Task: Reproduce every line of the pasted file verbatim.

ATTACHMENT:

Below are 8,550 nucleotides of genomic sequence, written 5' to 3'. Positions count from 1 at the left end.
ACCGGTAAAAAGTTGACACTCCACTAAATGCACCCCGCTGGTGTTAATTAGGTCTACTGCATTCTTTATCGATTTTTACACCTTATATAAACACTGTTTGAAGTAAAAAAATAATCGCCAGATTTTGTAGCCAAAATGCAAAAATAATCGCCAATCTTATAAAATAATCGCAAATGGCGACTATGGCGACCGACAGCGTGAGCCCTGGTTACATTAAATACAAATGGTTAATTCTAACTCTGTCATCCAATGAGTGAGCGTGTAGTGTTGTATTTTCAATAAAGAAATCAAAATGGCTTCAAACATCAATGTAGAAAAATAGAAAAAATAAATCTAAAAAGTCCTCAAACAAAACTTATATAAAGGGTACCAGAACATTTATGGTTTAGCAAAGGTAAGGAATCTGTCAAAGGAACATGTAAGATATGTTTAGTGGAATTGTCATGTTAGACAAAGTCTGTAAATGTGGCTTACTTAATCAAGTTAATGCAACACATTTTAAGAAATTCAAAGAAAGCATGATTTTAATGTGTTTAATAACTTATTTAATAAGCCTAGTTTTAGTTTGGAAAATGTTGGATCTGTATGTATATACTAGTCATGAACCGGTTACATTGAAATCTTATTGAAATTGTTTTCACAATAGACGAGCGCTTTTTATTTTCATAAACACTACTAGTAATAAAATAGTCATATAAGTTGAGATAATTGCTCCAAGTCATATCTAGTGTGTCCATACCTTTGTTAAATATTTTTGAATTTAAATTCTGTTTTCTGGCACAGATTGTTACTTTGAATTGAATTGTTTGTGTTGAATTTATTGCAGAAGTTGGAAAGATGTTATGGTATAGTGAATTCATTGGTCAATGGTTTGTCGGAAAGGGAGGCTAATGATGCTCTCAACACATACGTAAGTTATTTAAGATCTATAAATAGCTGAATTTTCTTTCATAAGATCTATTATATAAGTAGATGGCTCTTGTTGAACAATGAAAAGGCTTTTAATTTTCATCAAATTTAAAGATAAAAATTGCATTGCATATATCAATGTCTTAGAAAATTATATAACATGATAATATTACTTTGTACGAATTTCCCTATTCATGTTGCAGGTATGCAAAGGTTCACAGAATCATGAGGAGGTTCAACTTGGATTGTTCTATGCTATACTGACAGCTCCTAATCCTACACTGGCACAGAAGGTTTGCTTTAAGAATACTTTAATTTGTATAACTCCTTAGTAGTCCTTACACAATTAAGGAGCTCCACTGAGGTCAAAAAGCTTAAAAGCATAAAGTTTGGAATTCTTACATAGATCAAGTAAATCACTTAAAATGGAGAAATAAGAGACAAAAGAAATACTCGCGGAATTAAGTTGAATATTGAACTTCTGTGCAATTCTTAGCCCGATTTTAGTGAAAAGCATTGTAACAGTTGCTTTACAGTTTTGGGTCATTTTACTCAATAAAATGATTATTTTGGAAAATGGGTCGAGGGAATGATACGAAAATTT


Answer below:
Below are 8,550 nucleotides of genomic sequence, written 5' to 3'. Positions count from 1 at the left end.
ACCGGTAAAAAGTTGACACTCCACTAAATGCACCCCGCTGGTGTTAATTAGGTCTACTGCATTCTTTATCGATTTTTACACCTTATATAAACACTGTTTGAAGTAAAAAAATAATCGCCAGATTTTGTAGCCAAAATGCAAAAATAATCGCCAATCTTATAAAATAATCGCAAATGGCGACTATGGCGACCGACAGCGTGAGCCCTGGTTACATTAAATACAAATGGTTAATTCTAACTCTGTCATCCAATGAGTGAGCGTGTAGTGTTGTATTTTCAATAAAGAAATCAAAATGGCTTCAAACATCAATGTAGAAAAATAGAAAAAATAAATCTAAAAAGTCCTCAAACAAAACTTATATAAAGGGTACCAGAACATTTATGGTTTAGCAAAGGTAAGGAATCTGTCAAAGGAACATGTAAGATATGTTTAGTGGAATTGTCATGTTAGACAAAGTCTGTAAATGTGGCTTACTTAATCAAGTTAATGCAACACATTTTAAGAAATTCAAAGAAAGCATGATTTTAATGTGTTTAATAACTTATTTAATAAGCCTAGTTTTAGTTTGGAAAATGTTGGATCTGTATGTATATACTAGTCATGAACCGGTTACATTGAAATCTTATTGAAATTGTTTTCACAATAGACGAGCGCTTTTTATTTTCATAAACACTACTAGTAATAAAATAGTCATATAAGTTGAGATAATTGCTCCAAGTCATATCTAGTGTGTCCATACCTTTGTTAAATATTTTTGAATTTAAATTCTGTTTTCTGGCACAGATTGTTACTTTGAATTGAATTGTTTGTGTTGAATTTATTGCAGAAGTTGGAAAGATGTTATGGTATAGTGAATTCATTGGTCAATGGTTTGTCGGAAAGGGAGGCTAATGATGCTCTCAACACATACGTAAGTTATTTAAGATCTATAAATAGCTGAATTTTCTTTCATAAGATCTATTATATAAGTAGATGGCTCTTGTTGAACAATGAAAAGGCTTTTAATTTTCATCAAATTTAAAGATAAAAATTGCATTGCATATATCAATGTCTTAGAAAATTATATAACATGATAATATTACTTTGTACGAATTTCCCTATTCATGTTGCAGGTATGCAAAGGTTCACAGAATCATGAGGAGGTTCAACTTGGATTGTTCTATGCTATACTGACAGCTCCTAATCCTACACTGGCACAGAAGGTTTGCTTTAAGAATACTTTAATTTGTATAACTCCTTAGTAGTCCTTACACAATTAAGGAGCTCCACTGAGGTCAAAAAGCTTAAAAGCATAAAGTTTGGAATTCTTACATAGATCAAGTAAATCACTTAAAATGGAGAAATAAGAGACAAAAGAAATACTCGCGGAATTAAGTTGAATATTGAACTTCTGTGCAATTCTTAGCCCGATTTTAGTGAAAAGCATTGTAACAGTTGCTTTACAGTTTTGGGTCATTTTACTCAATAAAATGATTATTTTGGAAAATGGGTCGAGGGAATGATACGAAAATTT